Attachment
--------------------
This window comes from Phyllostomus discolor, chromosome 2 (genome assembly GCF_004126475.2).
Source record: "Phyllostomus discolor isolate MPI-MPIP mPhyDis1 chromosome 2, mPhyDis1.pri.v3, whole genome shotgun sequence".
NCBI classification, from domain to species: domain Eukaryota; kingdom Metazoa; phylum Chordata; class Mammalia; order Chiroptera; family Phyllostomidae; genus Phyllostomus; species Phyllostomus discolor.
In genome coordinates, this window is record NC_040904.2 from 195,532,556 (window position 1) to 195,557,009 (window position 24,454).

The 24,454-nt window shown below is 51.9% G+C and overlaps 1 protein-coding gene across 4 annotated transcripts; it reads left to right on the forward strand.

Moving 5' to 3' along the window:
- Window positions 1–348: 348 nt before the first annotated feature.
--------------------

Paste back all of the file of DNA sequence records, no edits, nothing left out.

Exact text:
This window comes from Phyllostomus discolor, chromosome 2 (genome assembly GCF_004126475.2).
Source record: "Phyllostomus discolor isolate MPI-MPIP mPhyDis1 chromosome 2, mPhyDis1.pri.v3, whole genome shotgun sequence".
NCBI classification, from domain to species: domain Eukaryota; kingdom Metazoa; phylum Chordata; class Mammalia; order Chiroptera; family Phyllostomidae; genus Phyllostomus; species Phyllostomus discolor.
In genome coordinates, this window is record NC_040904.2 from 195,532,556 (window position 1) to 195,557,009 (window position 24,454).

The 24,454-nt window shown below is 51.9% G+C and overlaps 1 protein-coding gene across 4 annotated transcripts; it reads left to right on the forward strand.

Moving 5' to 3' along the window:
- Window positions 1–348: 348 nt before the first annotated feature.